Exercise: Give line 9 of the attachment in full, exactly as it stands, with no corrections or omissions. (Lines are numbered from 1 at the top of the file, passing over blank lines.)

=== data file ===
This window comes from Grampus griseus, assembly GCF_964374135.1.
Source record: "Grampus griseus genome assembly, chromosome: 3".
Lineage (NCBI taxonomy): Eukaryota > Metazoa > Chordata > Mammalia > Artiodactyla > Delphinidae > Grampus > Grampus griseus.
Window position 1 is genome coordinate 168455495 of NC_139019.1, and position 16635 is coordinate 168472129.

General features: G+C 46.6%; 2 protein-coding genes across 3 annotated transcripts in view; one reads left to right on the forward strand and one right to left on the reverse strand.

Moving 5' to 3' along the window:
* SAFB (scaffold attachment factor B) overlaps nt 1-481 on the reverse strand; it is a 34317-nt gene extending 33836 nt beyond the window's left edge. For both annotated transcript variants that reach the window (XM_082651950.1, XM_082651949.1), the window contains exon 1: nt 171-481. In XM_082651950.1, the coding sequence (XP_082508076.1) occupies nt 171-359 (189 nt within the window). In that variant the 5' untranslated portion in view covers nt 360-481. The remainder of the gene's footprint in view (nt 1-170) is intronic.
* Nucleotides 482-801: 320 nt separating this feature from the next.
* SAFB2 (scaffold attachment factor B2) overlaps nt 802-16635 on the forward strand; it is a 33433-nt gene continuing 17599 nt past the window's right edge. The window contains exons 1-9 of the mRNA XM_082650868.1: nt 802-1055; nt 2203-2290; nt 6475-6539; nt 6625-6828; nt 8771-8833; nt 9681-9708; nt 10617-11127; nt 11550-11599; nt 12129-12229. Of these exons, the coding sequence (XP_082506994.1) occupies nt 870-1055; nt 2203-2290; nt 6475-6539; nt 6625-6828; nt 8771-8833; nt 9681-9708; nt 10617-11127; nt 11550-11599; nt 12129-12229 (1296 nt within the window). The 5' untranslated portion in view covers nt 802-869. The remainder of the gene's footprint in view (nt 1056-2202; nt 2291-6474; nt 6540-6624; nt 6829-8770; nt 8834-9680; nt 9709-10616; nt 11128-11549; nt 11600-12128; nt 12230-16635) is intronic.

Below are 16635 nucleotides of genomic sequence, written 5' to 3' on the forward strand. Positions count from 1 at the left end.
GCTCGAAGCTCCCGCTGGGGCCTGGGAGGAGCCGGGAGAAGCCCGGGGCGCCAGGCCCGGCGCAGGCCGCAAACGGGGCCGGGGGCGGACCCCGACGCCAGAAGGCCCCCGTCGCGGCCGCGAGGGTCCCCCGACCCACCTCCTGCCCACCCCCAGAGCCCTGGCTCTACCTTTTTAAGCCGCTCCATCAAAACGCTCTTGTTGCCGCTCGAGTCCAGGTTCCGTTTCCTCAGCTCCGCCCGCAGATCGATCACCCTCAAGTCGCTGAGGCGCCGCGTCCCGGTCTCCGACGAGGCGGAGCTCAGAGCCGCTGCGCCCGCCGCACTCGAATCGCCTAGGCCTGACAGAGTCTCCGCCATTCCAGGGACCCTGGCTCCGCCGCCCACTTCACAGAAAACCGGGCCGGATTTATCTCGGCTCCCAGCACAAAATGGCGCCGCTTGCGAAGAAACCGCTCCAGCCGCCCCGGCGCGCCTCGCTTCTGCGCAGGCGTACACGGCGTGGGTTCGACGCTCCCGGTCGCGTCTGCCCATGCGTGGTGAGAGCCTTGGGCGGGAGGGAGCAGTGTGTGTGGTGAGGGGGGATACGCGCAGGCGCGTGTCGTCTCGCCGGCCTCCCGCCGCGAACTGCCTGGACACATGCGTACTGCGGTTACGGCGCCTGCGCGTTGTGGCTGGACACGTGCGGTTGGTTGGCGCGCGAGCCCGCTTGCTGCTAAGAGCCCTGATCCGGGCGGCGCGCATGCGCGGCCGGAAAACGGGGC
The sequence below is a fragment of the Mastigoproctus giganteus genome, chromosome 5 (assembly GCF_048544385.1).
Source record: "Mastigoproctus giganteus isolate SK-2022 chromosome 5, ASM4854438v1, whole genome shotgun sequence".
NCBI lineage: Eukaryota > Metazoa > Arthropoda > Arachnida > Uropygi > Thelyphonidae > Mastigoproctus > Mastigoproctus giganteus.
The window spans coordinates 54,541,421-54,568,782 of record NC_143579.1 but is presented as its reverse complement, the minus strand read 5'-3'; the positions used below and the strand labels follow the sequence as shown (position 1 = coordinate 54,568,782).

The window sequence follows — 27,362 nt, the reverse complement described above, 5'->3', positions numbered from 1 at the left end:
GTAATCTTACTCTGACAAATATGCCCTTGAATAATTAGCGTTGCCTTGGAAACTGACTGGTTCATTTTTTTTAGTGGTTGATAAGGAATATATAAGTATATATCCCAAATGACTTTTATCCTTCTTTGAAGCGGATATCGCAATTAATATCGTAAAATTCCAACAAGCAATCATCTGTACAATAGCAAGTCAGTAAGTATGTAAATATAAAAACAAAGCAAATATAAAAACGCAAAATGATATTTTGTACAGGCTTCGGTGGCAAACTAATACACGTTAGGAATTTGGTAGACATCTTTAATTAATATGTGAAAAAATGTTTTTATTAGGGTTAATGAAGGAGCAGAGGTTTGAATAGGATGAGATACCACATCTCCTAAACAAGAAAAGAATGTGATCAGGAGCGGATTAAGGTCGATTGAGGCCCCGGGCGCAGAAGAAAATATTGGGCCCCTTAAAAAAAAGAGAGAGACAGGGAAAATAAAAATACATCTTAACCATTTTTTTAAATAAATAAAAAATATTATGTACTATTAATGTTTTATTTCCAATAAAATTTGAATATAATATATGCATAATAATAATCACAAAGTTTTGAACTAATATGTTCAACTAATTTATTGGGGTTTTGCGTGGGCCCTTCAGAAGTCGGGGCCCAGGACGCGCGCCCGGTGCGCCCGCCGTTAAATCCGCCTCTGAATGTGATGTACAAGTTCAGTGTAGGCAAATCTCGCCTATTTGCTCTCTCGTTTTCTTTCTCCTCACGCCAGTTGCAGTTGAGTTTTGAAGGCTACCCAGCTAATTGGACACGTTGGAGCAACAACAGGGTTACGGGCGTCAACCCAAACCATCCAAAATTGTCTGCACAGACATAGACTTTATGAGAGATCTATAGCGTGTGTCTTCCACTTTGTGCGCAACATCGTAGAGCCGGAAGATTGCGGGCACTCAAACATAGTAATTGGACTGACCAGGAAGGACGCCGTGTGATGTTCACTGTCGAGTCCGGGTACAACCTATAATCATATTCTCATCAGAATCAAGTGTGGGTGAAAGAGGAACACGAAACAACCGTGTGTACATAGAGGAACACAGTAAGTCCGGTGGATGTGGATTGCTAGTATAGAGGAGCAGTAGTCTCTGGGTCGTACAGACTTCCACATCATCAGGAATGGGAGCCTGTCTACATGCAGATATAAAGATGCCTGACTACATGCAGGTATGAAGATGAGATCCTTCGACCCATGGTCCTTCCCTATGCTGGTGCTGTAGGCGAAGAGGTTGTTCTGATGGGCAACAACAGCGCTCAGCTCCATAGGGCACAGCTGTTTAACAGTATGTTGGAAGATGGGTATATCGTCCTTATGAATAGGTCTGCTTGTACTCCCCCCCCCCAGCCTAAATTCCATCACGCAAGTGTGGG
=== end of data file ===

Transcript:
* SAFB2 (scaffold attachment factor B2) overlaps nt 802-16635 on the forward strand; it is a 33433-nt gene continuing 17599 nt past the window's right edge. The window contains exons 1-9 of the mRNA XM_082650868.1: nt 802-1055; nt 2203-2290; nt 6475-6539; nt 6625-6828; nt 8771-8833; nt 9681-9708; nt 10617-11127; nt 11550-11599; nt 12129-12229. Of these exons, the coding sequence (XP_082506994.1) occupies nt 870-1055; nt 2203-2290; nt 6475-6539; nt 6625-6828; nt 8771-8833; nt 9681-9708; nt 10617-11127; nt 11550-11599; nt 12129-12229 (1296 nt within the window). The 5' untranslated portion in view covers nt 802-869. The remainder of the gene's footprint in view (nt 1056-2202; nt 2291-6474; nt 6540-6624; nt 6829-8770; nt 8834-9680; nt 9709-10616; nt 11128-11549; nt 11600-12128; nt 12230-16635) is intronic.